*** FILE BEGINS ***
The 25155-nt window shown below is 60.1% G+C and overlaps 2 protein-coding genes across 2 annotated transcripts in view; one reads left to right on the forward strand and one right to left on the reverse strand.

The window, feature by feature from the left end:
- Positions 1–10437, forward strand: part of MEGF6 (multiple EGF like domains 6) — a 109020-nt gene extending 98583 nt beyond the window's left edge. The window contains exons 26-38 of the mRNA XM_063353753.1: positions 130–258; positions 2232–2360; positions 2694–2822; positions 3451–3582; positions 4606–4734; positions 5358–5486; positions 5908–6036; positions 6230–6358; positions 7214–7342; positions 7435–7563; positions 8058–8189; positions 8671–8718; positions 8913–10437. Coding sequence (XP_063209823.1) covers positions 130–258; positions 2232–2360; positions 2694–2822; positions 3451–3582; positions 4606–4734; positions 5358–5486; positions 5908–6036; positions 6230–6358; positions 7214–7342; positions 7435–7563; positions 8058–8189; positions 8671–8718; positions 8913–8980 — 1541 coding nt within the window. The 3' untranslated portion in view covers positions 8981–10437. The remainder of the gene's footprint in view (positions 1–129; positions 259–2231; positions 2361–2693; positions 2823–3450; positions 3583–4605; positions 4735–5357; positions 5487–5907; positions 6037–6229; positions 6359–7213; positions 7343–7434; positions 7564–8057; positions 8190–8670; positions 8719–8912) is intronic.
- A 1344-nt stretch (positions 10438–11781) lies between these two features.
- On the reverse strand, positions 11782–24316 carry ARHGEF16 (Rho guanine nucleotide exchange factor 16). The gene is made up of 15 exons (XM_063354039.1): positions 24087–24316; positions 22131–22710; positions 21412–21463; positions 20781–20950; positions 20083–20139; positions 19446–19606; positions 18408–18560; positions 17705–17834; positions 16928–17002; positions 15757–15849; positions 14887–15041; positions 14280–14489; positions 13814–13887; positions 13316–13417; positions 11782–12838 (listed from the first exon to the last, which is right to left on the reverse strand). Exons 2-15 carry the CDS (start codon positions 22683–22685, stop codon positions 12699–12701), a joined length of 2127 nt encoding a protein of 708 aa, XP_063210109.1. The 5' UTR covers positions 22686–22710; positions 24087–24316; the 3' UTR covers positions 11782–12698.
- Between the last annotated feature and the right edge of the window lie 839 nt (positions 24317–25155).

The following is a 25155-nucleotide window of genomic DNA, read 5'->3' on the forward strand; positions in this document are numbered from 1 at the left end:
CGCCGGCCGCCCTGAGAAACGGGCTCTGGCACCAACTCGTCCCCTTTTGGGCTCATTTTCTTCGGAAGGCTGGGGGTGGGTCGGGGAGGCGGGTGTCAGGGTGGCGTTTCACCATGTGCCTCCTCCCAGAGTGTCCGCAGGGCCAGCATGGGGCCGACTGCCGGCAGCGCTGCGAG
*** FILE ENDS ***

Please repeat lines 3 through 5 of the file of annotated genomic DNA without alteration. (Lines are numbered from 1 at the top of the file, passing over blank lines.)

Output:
- Positions 1–10437, forward strand: part of MEGF6 (multiple EGF like domains 6) — a 109020-nt gene extending 98583 nt beyond the window's left edge. The window contains exons 26-38 of the mRNA XM_063353753.1: positions 130–258; positions 2232–2360; positions 2694–2822; positions 3451–3582; positions 4606–4734; positions 5358–5486; positions 5908–6036; positions 6230–6358; positions 7214–7342; positions 7435–7563; positions 8058–8189; positions 8671–8718; positions 8913–10437. Coding sequence (XP_063209823.1) covers positions 130–258; positions 2232–2360; positions 2694–2822; positions 3451–3582; positions 4606–4734; positions 5358–5486; positions 5908–6036; positions 6230–6358; positions 7214–7342; positions 7435–7563; positions 8058–8189; positions 8671–8718; positions 8913–8980 — 1541 coding nt within the window. The 3' untranslated portion in view covers positions 8981–10437. The remainder of the gene's footprint in view (positions 1–129; positions 259–2231; positions 2361–2693; positions 2823–3450; positions 3583–4605; positions 4735–5357; positions 5487–5907; positions 6037–6229; positions 6359–7213; positions 7343–7434; positions 7564–8057; positions 8190–8670; positions 8719–8912) is intronic.
- A 1344-nt stretch (positions 10438–11781) lies between these two features.
- On the reverse strand, positions 11782–24316 carry ARHGEF16 (Rho guanine nucleotide exchange factor 16). The gene is made up of 15 exons (XM_063354039.1): positions 24087–24316; positions 22131–22710; positions 21412–21463; positions 20781–20950; positions 20083–20139; positions 19446–19606; positions 18408–18560; positions 17705–17834; positions 16928–17002; positions 15757–15849; positions 14887–15041; positions 14280–14489; positions 13814–13887; positions 13316–13417; positions 11782–12838 (listed from the first exon to the last, which is right to left on the reverse strand). Exons 2-15 carry the CDS (start codon positions 22683–22685, stop codon positions 12699–12701), a joined length of 2127 nt encoding a protein of 708 aa, XP_063210109.1. The 5' UTR covers positions 22686–22710; positions 24087–24316; the 3' UTR covers positions 11782–12698.